The final panel of this instalment was just as easy, as a plain CONTINUED NEXT ISH! blurb sufficed. As writers and artist would often try to pace their pages in a way which provided something of a minor cliffhanger before readers turned to the next page, this segmentation in the UK weeklies often worked quite seamlessly and hardly ever left readers with the impression of the story having been "cut off" at random.

The only real problem Marvel UK faced was the fact that they very quickly began to run out of Living Mummy material (first introduced to UK readers in Dracula Lives #42) as it had enjoyed a rather short publication span in the US. This created a need for further Marvel horror genre characters, and the Living Mummy had its curtain call in end his run in Dracula Lives #62 it was replaced the following issue by Man-Thing in January 1976).

A surprising number of pages was given over to editorial, and no less than two featured so-called "pin-ups" - which you either saw as a great mini-poster or a cheat page filler.

  Either way, UK readers had never before seen Manphibian, although his "creature from the black lagoon" heritage was more than obvious.

He first appeared in September 1975 in Marvel's US black & white magazine format Legion of Monsters #1 (there never was a second issue).

The Frankenstein Monster, however, was well known to Marvel UK readers of Dracula Lives.

Mary Shelley's most classic of all monsters had featured in the pages of "Britain's no.1 fear mag" since issue #1 - until Marvel UK ran out of original material to reprint.


  The letters page in Dracula Lives was named Cryptic Correspondence, which was a somewhat typical play on the word "crypt" for the Marvel tongue-in-cheek editorial house style.

The two letters printed in this issue are excellent examples to illustrate how different a world the 1970s were for comic book readers when it came down to knowing your "Marvel facts".

Rather than having access to a global information network via the internet, very often the only source to become informed were the comic books themselves. Bullpen bulletins (of which there was none in Dracula Lives #58) often provided some background information on Marvel as a publisher, the creators involved, and what else was going at Marvel UK - which sometimes came as a surprise because not all news agents would carry all Marvel UK titles.

And then there was, at times, something to be gleaned from seasoned fans who wrote in to the letters page. In this case, reader Paul Vizard from Nottingham provided a personal but at the same time accurate and matter of fact history of Marvel UK - where else could you have learned that the comics you maybe had just been reading for a few months went back to October 7th 1972 and Mighty World of Marvel #1?

Clearly, this kind of information always came along in a haphazard way and by pure happenstance, and it was as easy as anything to miss it (e.g. if you read MWOM but not Dracula Lives). Which also explains why some readers - such as Timothy Walker from Poole in this issue - were asking questions which would be dismissed as totally uninformed today but back in the 1970s very often were, indeed, good questions - in this case noting that the stories involving Dracula, Frankenstein and the Werewolf deviated from their original literary sources and wondering why and how this came to be.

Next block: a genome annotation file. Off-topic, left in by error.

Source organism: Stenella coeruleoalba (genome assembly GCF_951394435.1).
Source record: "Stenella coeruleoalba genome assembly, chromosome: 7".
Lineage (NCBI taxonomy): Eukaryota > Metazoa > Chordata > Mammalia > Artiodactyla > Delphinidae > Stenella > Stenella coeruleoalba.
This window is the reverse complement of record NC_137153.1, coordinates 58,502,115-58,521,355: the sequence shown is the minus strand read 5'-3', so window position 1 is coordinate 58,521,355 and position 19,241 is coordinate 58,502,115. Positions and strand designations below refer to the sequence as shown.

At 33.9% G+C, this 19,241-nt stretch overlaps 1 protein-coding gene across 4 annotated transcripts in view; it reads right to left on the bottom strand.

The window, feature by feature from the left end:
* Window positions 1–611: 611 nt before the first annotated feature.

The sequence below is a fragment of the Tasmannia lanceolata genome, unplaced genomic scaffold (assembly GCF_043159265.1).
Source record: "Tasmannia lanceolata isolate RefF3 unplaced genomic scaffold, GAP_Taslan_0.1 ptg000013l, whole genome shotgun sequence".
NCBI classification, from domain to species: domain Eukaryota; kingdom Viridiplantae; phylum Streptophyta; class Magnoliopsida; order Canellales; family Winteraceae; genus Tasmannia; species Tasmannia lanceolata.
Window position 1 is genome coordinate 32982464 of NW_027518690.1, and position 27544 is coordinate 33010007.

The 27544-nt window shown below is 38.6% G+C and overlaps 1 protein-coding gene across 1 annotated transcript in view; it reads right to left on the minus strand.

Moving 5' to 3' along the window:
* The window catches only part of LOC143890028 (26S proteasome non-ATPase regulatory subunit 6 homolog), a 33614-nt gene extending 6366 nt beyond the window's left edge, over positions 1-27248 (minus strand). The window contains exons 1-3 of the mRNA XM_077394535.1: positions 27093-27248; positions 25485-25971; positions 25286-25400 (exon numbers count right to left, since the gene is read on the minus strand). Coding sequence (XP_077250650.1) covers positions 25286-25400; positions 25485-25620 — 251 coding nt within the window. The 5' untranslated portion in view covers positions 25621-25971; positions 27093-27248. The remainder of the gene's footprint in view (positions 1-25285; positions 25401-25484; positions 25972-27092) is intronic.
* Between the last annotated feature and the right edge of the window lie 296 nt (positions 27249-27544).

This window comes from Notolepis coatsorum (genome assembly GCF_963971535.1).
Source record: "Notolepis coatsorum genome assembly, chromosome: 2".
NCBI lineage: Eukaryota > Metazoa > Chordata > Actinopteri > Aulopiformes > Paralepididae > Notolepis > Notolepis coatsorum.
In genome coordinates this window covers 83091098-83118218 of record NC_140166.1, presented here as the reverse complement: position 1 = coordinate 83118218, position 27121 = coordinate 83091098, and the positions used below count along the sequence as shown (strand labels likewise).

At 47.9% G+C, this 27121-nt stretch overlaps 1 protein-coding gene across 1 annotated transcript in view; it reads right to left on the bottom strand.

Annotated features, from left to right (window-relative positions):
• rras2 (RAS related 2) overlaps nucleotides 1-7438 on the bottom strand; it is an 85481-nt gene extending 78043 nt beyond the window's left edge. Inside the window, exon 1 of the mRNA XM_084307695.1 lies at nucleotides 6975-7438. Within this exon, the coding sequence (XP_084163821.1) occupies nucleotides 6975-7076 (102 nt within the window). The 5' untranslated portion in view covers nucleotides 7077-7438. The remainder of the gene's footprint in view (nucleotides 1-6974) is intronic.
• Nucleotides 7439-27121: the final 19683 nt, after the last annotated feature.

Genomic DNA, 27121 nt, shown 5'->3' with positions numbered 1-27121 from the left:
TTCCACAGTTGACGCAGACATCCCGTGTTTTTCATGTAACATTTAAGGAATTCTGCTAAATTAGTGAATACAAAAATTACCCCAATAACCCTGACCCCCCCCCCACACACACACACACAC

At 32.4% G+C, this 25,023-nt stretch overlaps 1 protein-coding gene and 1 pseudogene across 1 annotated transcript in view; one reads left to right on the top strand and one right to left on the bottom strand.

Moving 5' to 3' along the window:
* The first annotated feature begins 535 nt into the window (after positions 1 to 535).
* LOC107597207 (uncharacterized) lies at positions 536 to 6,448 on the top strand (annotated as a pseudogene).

In-house adverts very often were an excellent source of information too, and would occasionally introduce readers to Marvel characters they simply hadn't seen before - or the fact that there were annuals. All of this was on offer to readers of Dracula Lives #58, plus a glimpse of the new feature soon to replace the Mummy stories (which no doubt would also trigger some reader's question why these were not being continued, blissfully unaware of the fact that these were all reprint comics and that there simply weren't any more Mummy stories available).
Just as Marvel was exporting a number of their US comics to the British market (known as "pence price variants" because they carried a UK currency price printed on their covers) they would also make available their oversize 10" x 14" "Treasury Edition" Giant Superhero Holiday Grab-Bag.

Although itself a comic book featuring only reprinted material, these had nothing to do with Marvel UK; they were entirely produced in the US, printed in colour and shipped to the UK - exactly the same product which US readers would be able to buy (other than the 50p price on the cover).


  The 1975 edition was the second such Holiday Grab-Bag and featured a themed cover by John Romita and stories featuring the characters shown on the cover (although only the Nick Fury and the Luke Cage segments really had any relation to Christmas).

And then, the only third party advertisement in this issue of Dracula Lives, is a foray into the picture card series published by Brooke Bond Tea.

From 1954 up until 1999, Brooke Bond tea packets included one of usually 50 illustrated cards which made up a series which could be glued into landscape size booklets with additional text and graphics.


Most of the series were wildlife-based (such as the one advertised here), although personally I much prefered the Prehistoric Animals (think Dinosaurs) and History of Aviation, both from 1972.

As for Dracula Lives, the end came not by way of a stake but the bleak UK economy of 1976 and a subsequently struggling comics book market. In June 1976 Dracula Lives was cancelled as a weekly title and merged with Planet of the Apes as of issue #88. It was not the end of the Count, who would continue to appear first in POTA (which then officially became Planet of the Apes and Dracula Lives) and then later on, after the demise of that weekly, from time to time in the flagship title Mighty World of Marvel. Just as it had done in the US, the horror genre went into a steady and fast decline at Marvel, and all that remains of the one and only Marvel UK 1970s horror-only title is but a ghostly spectre in the form of now 40+ years old copies of Dracula Lives.


More on Marvel UK in 1975:




COOKE Jon B. (2001) "Son of Stan: Roy's Years of Horror", Comic Book Artist # 13, Two Morrows Publishing

SIUNTRES John (2006) Marv Wolfman by Night, transcribed from the podcast Word Balloon: The Comic Creator's Interview Show , available online at


Uploaded to the web 1 February 2016